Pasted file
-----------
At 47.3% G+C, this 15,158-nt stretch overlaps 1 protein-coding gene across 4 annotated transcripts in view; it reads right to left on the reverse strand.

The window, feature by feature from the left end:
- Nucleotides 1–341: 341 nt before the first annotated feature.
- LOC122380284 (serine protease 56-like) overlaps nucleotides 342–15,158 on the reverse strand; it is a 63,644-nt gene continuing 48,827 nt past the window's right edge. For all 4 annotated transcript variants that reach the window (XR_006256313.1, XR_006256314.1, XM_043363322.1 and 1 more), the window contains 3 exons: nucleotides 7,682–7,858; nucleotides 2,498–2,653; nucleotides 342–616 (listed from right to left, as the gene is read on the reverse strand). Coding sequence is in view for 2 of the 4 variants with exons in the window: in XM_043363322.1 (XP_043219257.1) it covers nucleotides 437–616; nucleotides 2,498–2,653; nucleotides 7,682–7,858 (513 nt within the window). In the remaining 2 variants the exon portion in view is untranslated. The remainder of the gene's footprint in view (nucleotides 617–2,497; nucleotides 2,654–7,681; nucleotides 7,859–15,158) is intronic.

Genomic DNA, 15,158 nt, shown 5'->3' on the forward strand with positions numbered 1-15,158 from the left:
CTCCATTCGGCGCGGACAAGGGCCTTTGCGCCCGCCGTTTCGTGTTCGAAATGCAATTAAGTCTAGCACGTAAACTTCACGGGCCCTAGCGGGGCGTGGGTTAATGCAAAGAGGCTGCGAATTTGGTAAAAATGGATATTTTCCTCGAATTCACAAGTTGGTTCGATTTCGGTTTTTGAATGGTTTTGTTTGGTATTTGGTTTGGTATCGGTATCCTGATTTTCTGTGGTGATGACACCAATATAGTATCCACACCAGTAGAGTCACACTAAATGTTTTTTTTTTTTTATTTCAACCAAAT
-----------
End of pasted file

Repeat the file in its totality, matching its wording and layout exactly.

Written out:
At 47.3% G+C, this 15,158-nt stretch overlaps 1 protein-coding gene across 4 annotated transcripts in view; it reads right to left on the reverse strand.

The window, feature by feature from the left end:
- Nucleotides 1–341: 341 nt before the first annotated feature.
- LOC122380284 (serine protease 56-like) overlaps nucleotides 342–15,158 on the reverse strand; it is a 63,644-nt gene continuing 48,827 nt past the window's right edge. For all 4 annotated transcript variants that reach the window (XR_006256313.1, XR_006256314.1, XM_043363322.1 and 1 more), the window contains 3 exons: nucleotides 7,682–7,858; nucleotides 2,498–2,653; nucleotides 342–616 (listed from right to left, as the gene is read on the reverse strand). Coding sequence is in view for 2 of the 4 variants with exons in the window: in XM_043363322.1 (XP_043219257.1) it covers nucleotides 437–616; nucleotides 2,498–2,653; nucleotides 7,682–7,858 (513 nt within the window). In the remaining 2 variants the exon portion in view is untranslated. The remainder of the gene's footprint in view (nucleotides 617–2,497; nucleotides 2,654–7,681; nucleotides 7,859–15,158) is intronic.

Genomic DNA, 15,158 nt, shown 5'->3' on the forward strand with positions numbered 1-15,158 from the left:
CTCCATTCGGCGCGGACAAGGGCCTTTGCGCCCGCCGTTTCGTGTTCGAAATGCAATTAAGTCTAGCACGTAAACTTCACGGGCCCTAGCGGGGCGTGGGTTAATGCAAAGAGGCTGCGAATTTGGTAAAAATGGATATTTTCCTCGAATTCACAAGTTGGTTCGATTTCGGTTTTTGAATGGTTTTGTTTGGTATTTGGTTTGGTATCGGTATCCTGATTTTCTGTGGTGATGACACCAATATAGTATCCACACCAGTAGAGTCACACTAAATGTTTTTTTTTTTTTATTTCAACCAAAT